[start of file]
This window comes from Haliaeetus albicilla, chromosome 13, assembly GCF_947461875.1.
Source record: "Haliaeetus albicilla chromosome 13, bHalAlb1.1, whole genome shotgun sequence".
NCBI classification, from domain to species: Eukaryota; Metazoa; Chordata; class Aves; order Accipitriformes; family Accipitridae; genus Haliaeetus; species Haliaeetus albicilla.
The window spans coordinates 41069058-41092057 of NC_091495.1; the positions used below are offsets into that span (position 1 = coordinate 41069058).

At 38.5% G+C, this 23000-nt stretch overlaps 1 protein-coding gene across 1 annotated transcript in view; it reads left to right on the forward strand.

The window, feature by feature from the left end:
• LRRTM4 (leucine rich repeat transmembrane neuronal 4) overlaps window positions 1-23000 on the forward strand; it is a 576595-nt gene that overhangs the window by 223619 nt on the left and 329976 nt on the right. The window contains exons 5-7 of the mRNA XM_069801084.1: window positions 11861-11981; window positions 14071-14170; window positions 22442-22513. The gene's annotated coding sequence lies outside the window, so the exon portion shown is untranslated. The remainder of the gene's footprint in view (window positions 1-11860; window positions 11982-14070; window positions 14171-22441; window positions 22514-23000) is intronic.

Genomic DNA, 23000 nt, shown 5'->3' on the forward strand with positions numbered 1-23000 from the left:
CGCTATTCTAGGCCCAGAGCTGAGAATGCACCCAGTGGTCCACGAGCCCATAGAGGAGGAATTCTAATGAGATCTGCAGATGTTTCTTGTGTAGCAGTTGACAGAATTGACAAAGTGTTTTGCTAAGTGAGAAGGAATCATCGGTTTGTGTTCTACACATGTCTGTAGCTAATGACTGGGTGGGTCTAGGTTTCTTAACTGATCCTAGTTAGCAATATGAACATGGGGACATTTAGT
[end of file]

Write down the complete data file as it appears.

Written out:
This window comes from Haliaeetus albicilla, chromosome 13, assembly GCF_947461875.1.
Source record: "Haliaeetus albicilla chromosome 13, bHalAlb1.1, whole genome shotgun sequence".
NCBI classification, from domain to species: Eukaryota; Metazoa; Chordata; class Aves; order Accipitriformes; family Accipitridae; genus Haliaeetus; species Haliaeetus albicilla.
The window spans coordinates 41069058-41092057 of NC_091495.1; the positions used below are offsets into that span (position 1 = coordinate 41069058).

At 38.5% G+C, this 23000-nt stretch overlaps 1 protein-coding gene across 1 annotated transcript in view; it reads left to right on the forward strand.

The window, feature by feature from the left end:
• LRRTM4 (leucine rich repeat transmembrane neuronal 4) overlaps window positions 1-23000 on the forward strand; it is a 576595-nt gene that overhangs the window by 223619 nt on the left and 329976 nt on the right. The window contains exons 5-7 of the mRNA XM_069801084.1: window positions 11861-11981; window positions 14071-14170; window positions 22442-22513. The gene's annotated coding sequence lies outside the window, so the exon portion shown is untranslated. The remainder of the gene's footprint in view (window positions 1-11860; window positions 11982-14070; window positions 14171-22441; window positions 22514-23000) is intronic.

Genomic DNA, 23000 nt, shown 5'->3' on the forward strand with positions numbered 1-23000 from the left:
CGCTATTCTAGGCCCAGAGCTGAGAATGCACCCAGTGGTCCACGAGCCCATAGAGGAGGAATTCTAATGAGATCTGCAGATGTTTCTTGTGTAGCAGTTGACAGAATTGACAAAGTGTTTTGCTAAGTGAGAAGGAATCATCGGTTTGTGTTCTACACATGTCTGTAGCTAATGACTGGGTGGGTCTAGGTTTCTTAACTGATCCTAGTTAGCAATATGAACATGGGGACATTTAGT